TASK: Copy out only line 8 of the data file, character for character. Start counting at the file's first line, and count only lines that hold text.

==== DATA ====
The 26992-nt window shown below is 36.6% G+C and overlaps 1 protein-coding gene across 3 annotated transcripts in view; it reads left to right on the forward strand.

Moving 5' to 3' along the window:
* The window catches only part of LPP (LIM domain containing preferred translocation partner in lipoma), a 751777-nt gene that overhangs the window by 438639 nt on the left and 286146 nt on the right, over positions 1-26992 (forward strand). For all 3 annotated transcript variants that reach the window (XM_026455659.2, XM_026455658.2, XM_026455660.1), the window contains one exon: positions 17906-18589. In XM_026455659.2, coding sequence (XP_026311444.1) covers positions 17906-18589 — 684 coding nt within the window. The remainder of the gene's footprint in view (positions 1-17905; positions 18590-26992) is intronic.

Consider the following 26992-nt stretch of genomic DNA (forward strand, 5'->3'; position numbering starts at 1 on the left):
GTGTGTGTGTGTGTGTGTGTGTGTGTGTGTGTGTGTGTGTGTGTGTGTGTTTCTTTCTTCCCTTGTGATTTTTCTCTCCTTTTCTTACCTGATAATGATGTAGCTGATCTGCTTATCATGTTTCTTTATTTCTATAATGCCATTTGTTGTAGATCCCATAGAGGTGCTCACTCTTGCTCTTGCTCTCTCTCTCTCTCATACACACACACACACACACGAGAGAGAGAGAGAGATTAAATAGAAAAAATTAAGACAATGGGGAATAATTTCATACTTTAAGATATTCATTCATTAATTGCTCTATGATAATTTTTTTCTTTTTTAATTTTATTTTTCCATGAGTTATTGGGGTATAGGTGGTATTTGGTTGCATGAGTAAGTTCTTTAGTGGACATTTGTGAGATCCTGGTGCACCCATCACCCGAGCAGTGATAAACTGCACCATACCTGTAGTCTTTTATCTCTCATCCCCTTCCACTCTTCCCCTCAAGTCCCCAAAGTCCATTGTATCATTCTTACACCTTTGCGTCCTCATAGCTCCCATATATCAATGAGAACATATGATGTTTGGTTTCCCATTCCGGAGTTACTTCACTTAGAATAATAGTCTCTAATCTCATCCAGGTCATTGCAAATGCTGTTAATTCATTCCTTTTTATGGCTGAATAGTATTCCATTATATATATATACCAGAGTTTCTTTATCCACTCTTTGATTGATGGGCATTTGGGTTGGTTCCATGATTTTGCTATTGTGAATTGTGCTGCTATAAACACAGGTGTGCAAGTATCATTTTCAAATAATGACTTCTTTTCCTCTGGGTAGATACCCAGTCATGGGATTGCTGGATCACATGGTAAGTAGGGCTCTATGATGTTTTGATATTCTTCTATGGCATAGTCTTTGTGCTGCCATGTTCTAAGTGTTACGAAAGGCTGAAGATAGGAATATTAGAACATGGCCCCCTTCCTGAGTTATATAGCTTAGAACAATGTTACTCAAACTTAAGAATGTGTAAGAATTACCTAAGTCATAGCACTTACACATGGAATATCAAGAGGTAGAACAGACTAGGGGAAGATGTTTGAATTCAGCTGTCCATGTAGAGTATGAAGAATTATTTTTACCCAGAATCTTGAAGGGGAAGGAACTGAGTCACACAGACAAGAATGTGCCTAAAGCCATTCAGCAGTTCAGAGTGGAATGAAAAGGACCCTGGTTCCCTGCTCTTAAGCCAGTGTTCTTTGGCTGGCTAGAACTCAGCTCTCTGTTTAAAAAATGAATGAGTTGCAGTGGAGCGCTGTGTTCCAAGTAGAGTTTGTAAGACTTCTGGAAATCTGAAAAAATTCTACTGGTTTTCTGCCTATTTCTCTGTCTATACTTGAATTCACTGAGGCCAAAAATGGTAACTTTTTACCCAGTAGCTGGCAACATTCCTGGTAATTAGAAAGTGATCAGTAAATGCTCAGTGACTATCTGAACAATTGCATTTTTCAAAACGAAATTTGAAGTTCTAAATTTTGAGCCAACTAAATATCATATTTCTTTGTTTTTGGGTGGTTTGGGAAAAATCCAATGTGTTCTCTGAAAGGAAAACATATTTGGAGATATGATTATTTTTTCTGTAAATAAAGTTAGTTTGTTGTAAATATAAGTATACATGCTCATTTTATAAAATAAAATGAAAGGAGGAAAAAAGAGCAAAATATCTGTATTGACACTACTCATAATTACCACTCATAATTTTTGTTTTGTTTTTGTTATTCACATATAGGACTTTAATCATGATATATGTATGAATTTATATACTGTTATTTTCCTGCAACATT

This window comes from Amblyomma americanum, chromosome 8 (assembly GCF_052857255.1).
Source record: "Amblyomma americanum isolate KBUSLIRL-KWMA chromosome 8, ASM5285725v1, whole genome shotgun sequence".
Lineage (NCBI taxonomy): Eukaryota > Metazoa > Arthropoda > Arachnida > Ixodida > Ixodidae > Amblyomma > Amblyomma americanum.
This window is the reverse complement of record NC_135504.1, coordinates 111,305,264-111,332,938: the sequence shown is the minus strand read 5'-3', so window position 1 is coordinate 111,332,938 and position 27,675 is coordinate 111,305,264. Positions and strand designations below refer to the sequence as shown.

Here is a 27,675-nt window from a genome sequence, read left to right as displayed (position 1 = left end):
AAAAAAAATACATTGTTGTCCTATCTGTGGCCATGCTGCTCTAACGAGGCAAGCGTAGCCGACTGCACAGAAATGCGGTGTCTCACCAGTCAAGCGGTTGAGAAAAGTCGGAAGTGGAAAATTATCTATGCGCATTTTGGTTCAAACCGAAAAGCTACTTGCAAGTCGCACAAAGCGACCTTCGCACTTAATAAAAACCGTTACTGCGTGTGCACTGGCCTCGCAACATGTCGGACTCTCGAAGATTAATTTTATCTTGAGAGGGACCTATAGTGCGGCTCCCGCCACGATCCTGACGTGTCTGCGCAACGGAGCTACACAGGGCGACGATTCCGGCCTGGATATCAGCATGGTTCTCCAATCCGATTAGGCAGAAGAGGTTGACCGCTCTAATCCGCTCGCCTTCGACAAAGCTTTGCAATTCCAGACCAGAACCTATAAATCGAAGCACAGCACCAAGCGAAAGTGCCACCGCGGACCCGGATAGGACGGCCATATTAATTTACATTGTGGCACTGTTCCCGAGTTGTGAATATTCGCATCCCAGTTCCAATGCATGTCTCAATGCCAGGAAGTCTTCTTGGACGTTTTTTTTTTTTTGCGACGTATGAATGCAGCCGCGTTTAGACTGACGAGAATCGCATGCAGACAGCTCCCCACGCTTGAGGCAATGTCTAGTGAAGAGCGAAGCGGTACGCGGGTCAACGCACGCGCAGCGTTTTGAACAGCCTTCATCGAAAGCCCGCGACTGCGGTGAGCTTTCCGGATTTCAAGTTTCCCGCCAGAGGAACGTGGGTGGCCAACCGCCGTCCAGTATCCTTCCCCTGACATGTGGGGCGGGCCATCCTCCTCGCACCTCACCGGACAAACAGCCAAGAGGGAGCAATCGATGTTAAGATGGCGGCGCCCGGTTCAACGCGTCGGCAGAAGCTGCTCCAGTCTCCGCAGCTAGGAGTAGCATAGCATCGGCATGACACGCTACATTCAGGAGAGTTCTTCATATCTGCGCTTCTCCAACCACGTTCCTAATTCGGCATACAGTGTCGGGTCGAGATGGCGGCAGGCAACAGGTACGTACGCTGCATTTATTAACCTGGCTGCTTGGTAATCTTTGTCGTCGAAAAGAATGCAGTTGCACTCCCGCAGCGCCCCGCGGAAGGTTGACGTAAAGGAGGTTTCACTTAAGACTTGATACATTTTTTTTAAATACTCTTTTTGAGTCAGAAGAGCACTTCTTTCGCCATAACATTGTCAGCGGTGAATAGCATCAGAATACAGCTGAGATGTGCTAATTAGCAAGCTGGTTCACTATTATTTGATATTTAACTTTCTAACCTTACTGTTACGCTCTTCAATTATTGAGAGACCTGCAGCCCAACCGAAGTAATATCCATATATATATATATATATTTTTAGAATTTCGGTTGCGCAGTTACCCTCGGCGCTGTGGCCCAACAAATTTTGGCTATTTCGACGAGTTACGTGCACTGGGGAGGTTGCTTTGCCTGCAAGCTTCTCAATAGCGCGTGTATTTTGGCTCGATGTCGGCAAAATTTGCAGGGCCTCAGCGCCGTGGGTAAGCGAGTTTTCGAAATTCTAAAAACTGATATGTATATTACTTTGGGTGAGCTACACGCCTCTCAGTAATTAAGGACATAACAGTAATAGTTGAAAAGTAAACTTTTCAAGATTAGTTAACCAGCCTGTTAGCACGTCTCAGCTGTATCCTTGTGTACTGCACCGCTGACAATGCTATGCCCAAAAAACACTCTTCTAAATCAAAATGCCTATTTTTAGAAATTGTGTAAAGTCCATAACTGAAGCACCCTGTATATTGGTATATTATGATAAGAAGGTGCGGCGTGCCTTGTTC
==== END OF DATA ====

Lineage (NCBI taxonomy): Eukaryota > Metazoa > Arthropoda > Arachnida > Ixodida > Ixodidae > Amblyomma > Amblyomma americanum.